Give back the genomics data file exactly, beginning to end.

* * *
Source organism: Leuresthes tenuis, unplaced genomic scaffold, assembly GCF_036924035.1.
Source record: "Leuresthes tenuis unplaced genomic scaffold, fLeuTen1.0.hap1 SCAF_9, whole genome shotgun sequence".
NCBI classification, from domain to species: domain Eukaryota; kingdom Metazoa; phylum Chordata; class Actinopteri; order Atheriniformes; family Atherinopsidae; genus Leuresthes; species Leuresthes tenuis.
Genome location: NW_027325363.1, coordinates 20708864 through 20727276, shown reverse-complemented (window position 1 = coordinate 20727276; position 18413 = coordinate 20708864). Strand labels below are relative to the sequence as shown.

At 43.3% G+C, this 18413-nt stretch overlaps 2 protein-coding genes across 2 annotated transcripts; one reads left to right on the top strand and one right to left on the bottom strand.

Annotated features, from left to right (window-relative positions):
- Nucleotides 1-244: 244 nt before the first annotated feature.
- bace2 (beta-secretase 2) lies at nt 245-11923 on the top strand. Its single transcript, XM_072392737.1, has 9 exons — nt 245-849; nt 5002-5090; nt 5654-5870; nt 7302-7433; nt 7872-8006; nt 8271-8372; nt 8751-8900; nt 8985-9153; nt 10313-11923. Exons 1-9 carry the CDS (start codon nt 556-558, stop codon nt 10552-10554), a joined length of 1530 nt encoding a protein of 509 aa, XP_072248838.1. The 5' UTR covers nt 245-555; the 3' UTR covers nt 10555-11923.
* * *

Source organism: Leuresthes tenuis, unplaced genomic scaffold, assembly GCF_036924035.1.
Source record: "Leuresthes tenuis unplaced genomic scaffold, fLeuTen1.0.hap1 SCAF_9, whole genome shotgun sequence".
NCBI classification, from domain to species: domain Eukaryota; kingdom Metazoa; phylum Chordata; class Actinopteri; order Atheriniformes; family Atherinopsidae; genus Leuresthes; species Leuresthes tenuis.
Genome location: NW_027325363.1, coordinates 20708864 through 20727276, shown reverse-complemented (window position 1 = coordinate 20727276; position 18413 = coordinate 20708864). Strand labels below are relative to the sequence as shown.

At 43.3% G+C, this 18413-nt stretch overlaps 2 protein-coding genes across 2 annotated transcripts; one reads left to right on the top strand and one right to left on the bottom strand.

Annotated features, from left to right (window-relative positions):
- Nucleotides 1-244: 244 nt before the first annotated feature.
- bace2 (beta-secretase 2) lies at nt 245-11923 on the top strand. Its single transcript, XM_072392737.1, has 9 exons — nt 245-849; nt 5002-5090; nt 5654-5870; nt 7302-7433; nt 7872-8006; nt 8271-8372; nt 8751-8900; nt 8985-9153; nt 10313-11923. Exons 1-9 carry the CDS (start codon nt 556-558, stop codon nt 10552-10554), a joined length of 1530 nt encoding a protein of 509 aa, XP_072248838.1. The 5' UTR covers nt 245-555; the 3' UTR covers nt 10555-11923.